Stay hungry, stay foolish.求知若饥,虚心若愚。

如果留意我博客的朋友,应该都有看到这句话在我的自我介绍栏目存在了好长一段时间了,另外,我的QQ、旺旺、MSN等都有这个签名。Stay hungry, stay foolish. (求知若饥,虚心若愚)
Stay hungry, stay foolish.这是乔布斯(苹果公司创始人兼CEO Jobs)于2005年1月在斯坦福大学毕业典礼的演讲中提及的一句经典话语。这次演讲中,我很喜欢的另外一句话是“You’ve got to find what you love. And that is as true for your work as it is for your lovers.”
Jobs在stanford的这次演讲,我最早是在07年左右看到的,当时就觉得不错的。然后,随着Apple公司在最近几年异常迅猛的发展,是再次创造了一个神话,所以”Stay hungry, stay foolish“这句话为更多的人所知,且被不少人作为座右铭。

下面我附上演讲英文原文和一篇我认为翻译得不错的中文版本吧。
英文原文地址:http://news.stanford.edu/news/2005/june15/jobs-061505.html
中文翻译版:
http://higherfly.folo.cn/user1/283/archives/2009/62863.html

‘You’ve got to find what you love,’ Jobs says

This is a prepared text of the Commencement address delivered by Steve Jobs, CEO of Apple Computer and of Pixar Animation Studios, on June 12, 2005.

I am honored to be with you today at your commencement from one of the finest universities in the world. I never graduated from college. Truth be told, this is the closest I’ve ever gotten to a college graduation. Today I want to tell you three stories from my life. That’s it. No big deal. Just three stories.

The first story is about connecting the dots.

I dropped out of Reed College after the first 6 months, but then stayed around as a drop-in for another 18 months or so before I really quit. So why did I drop out?

It started before I was born. My biological mother was a young, unwed college graduate student, and she decided to put me up for adoption. She felt very strongly that I should be adopted by college graduates, so everything was all set for me to be adopted at birth by a lawyer and his wife. Except that when I popped out they decided at the last minute that they really wanted a girl. So my parents, who were on a waiting list, got a call in the middle of the night asking: “We have an unexpected baby boy; do you want him?” They said: “Of course.” My biological mother later found out that my mother had never graduated from college and that my father had never graduated from high school. She refused to sign the final adoption papers. She only relented a few months later when my parents promised that I would someday go to college.

And 17 years later I did go to college. But I naively chose a college that was almost as expensive as Stanford, and all of my working-class parents’ savings were being spent on my college tuition. After six months, I couldn’t see the value in it. I had no idea what I wanted to do with my life and no idea how college was going to help me figure it out. And here I was spending all of the money my parents had saved their entire life. So I decided to drop out and trust that it would all work out OK. It was pretty scary at the time, but looking back it was one of the best decisions I ever made. The minute I dropped out I could stop taking the required classes that didn’t interest me, and begin dropping in on the ones that looked interesting.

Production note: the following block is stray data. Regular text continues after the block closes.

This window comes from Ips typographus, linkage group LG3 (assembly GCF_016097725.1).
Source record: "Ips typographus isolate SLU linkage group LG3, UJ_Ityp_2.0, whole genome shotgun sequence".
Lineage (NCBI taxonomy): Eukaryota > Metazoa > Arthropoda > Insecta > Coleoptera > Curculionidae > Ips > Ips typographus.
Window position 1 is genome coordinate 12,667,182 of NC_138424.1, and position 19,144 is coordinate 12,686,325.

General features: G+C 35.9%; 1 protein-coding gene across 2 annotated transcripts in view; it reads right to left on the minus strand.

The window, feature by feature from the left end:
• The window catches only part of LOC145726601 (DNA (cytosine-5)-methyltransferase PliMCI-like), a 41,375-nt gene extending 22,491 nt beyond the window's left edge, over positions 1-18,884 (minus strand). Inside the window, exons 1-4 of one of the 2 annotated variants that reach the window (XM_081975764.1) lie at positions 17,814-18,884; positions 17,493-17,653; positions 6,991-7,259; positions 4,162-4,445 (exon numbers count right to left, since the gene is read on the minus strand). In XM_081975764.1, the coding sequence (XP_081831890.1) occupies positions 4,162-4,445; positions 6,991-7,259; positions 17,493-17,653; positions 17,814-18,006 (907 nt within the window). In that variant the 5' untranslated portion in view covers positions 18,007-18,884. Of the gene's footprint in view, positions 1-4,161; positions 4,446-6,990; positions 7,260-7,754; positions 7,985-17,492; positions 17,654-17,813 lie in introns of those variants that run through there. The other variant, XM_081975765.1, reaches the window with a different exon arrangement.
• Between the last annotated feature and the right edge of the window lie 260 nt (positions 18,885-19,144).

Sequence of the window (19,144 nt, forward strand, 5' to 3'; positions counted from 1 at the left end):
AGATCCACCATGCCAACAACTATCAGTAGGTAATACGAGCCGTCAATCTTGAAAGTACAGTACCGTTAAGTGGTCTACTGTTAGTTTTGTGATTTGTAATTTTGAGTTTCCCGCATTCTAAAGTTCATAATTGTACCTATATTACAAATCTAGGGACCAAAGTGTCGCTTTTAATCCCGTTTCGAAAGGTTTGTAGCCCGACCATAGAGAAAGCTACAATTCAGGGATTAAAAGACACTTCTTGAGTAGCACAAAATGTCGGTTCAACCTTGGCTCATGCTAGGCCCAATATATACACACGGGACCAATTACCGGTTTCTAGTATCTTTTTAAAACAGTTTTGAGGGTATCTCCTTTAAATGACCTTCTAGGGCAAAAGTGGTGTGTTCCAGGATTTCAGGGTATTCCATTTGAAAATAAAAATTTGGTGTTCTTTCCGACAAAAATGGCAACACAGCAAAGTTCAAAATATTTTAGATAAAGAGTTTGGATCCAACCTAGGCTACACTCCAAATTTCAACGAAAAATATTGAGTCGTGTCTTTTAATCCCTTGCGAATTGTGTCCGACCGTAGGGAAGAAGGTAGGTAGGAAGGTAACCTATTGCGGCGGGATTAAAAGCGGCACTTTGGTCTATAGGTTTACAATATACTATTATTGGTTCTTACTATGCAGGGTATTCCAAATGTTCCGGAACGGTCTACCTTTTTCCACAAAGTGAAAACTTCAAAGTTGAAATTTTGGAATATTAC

It wasn’t all romantic. I didn’t have a dorm room, so I slept on the floor in friends’ rooms, I returned coke bottles for the 5? deposits to buy food with, and I would walk the 7 miles across town every Sunday night to get one good meal a week at the Hare Krishna temple. I loved it. And much of what I stumbled into by following my curiosity and intuition turned out to be priceless later on. Let me give you one example:

Reed College at that time offered perhaps the best calligraphy instruction in the country. Throughout the campus every poster, every label on every drawer, was beautifully hand calligraphed. Because I had dropped out and didn’t have to take the normal classes, I decided to take a calligraphy class to learn how to do this. I learned about serif and san serif typefaces, about varying the amount of space between different letter combinations, about what makes great typography great. It was beautiful, historical, artistically subtle in a way that science can’t capture, and I found it fascinating.

None of this had even a hope of any practical application in my life. But ten years later, when we were designing the first Macintosh computer, it all came back to me. And we designed it all into the Mac. It was the first computer with beautiful typography. If I had never dropped in on that single course in college, the Mac would have never had multiple typefaces or proportionally spaced fonts. And since Windows just copied the Mac, it’s likely that no personal computer would have them. If I had never dropped out, I would have never dropped in on this calligraphy class, and personal computers might not have the wonderful typography that they do. Of course it was impossible to connect the dots looking forward when I was in college. But it was very, very clear looking backwards ten years later.

Again, you can’t connect the dots looking forward; you can only connect them looking backwards. So you have to trust that the dots will somehow connect in your future. You have to trust in something — your gut, destiny, life, karma, whatever. This approach has never let me down, and it has made all the difference in my life.

My second story is about love and loss.